Take a note card and write the two formulas on it. Tape the card to your refrigerator, bathroom mirror, or computer screen. Let it remind you often of God’s timeless principle of life and death. The choice is yours.

Insight - The Day the Slave Markets Were Glutted

The horrible curse of 28:68 literally came true! After the fall of Jerusalem in A.D. 70, the slave markets of Egypt became so glutted with captive Israelites that there were not enough buyers for them all. God always keeps His promises—both those that carry blessing and those that carry punishment.


February 29

Deuteronomy 31–34

Culmination of Moses’ Ministry

Key Passage: Deuteronomy 32, 34

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With the covenant established again and the nation poised at the Jordan River, Moses completes his duties as the leader of God’s people. He commissions Joshua as his successor with a sober warning of Israel’s future rebellion. In order for the people to remember his message of life, Moses records his final words as a song and teaches the melody and message to the nation. After pronouncing blessings on each of the 12 tribes, Moses climbs Mount Nebo and the Lord gives him a glimpse of the promised land. There he dies, physically strong in spite of his 120 years. And though his final resting place remains a mystery to this day, he had the finest of Undertakers to arrange his funeral.

Your Daily Walk

You’ve heard of fair-weather friends — the kind who flock to you when everything is going right, and disappear when things start going wrong. But have you ever heard of “foul-weather friends,” the kind who cling to you when things are going badly, and ignore you when everything is running smoothly?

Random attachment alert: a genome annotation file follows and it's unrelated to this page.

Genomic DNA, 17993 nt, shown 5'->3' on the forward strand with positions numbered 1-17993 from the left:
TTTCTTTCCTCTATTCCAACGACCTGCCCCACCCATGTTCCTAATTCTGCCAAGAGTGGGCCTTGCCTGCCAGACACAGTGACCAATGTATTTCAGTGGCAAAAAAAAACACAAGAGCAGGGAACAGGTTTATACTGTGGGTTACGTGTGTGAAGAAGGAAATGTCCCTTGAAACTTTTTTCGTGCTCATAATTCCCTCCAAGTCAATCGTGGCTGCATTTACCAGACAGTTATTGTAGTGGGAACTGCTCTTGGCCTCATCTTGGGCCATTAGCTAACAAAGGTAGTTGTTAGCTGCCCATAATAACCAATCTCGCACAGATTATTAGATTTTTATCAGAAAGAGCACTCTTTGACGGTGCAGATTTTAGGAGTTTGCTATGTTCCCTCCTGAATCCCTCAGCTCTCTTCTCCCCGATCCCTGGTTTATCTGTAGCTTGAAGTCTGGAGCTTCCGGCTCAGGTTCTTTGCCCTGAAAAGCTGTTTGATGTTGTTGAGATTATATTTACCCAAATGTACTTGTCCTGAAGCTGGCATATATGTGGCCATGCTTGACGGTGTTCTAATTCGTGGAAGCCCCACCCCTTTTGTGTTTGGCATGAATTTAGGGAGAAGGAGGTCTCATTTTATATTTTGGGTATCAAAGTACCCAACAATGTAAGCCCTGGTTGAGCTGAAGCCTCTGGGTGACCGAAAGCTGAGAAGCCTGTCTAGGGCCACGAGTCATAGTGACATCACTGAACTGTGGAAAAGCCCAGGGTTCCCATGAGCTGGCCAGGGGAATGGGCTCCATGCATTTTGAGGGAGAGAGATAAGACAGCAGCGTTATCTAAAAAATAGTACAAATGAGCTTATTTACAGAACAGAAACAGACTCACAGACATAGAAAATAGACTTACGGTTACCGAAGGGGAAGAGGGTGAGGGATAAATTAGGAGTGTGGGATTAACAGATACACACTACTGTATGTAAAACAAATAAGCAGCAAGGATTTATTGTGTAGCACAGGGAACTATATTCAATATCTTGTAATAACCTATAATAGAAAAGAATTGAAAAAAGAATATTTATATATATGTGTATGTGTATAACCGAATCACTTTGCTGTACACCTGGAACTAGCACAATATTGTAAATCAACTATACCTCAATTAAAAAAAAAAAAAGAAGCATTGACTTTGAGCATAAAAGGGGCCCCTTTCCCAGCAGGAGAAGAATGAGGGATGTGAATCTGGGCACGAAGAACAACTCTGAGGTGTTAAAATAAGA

“Foul-weather friends” is a perfect description of the children of Israel. During their times of need in the wilderness, Israel followed after God despite occasional grumblings and rebellions. But God warned the nation that coming prosperity would bring indifference toward Him. When the promised land was conquered and occupied, the nation would abandon God for the idols of the land they were entering (31:16; 32:15, 18).

When you’re face to face with a crisis, it’s natural to cry out to God for help. But what about when things are running smoothly? When the wind is at your back, your health is excellent, there’s money in the bank, and the bills are all paid—what then? Try singing a few verses from the “Song of Moses” (chapter 32), expressing your devotion to God in the good times as well as the bad.

Insight - A Fitting Epitaph for Moses’ Tombstone

“The eternal God is your refuge, and underneath are the everlasting arms” (33:27).


God loves you and has a purpose for your life. And the only way you can discover it is to accept His gift of salvation through Jesus Christ. All you need to know about your need for salvation is spelled out in the Bible.

  1. Your Need As God Sees It
    “All have sinned and fall short of the glory of God” (Romans 3:23).
  2. Your Own Helplessness
    “Jesus answered, ‘I am the way and the truth and the life. No one comes to the Father except through me.'" (John 14:6)
  3. God’s Provision for Your Need
    “For God so loved the world that he gave his one and only Son, that whoever believes in him shall not perish but have eternal life” (John 3:16)
  4. God’s Promise
    “[Jesus said], ‘I give them eternal life, and they shall never perish; no one can snatch them out of my hand’ ” (John 10:28).

“Being confident of this, that he who began a good work in you will carry it on to completion until the day of Christ Jesus” (Philippians 1:6).

Knowing these things, put your trust in Jesus Christ. “If you confess with your mouth, ‘Jesus is Lord,’ and believe in your heart that God raised him from the dead, you will be saved. For it is with your heart that you believe and are justified, and it is with your mouth that you confess and are saved” (Romans 10:9-10).

Talk to God about your eternal salvation. This prayer could guide you: “Lord, I confess that I am a sinner and cannot save myself. I believe that Jesus was both God and man, and that He paid for all my sins when He died on the cross. I believe that He rose from the dead, ascended to heaven, and will one day come again. I now commit my life to Jesus Christ, trusting Him alone as my Savior. Amen.”

If you want to speak to someone about a relationship with Jesus, call 1-863-859-6000.

Febuary 1-15, 2024
January 16-31, 2024
January 1-15, 2024
March 1-15, 2024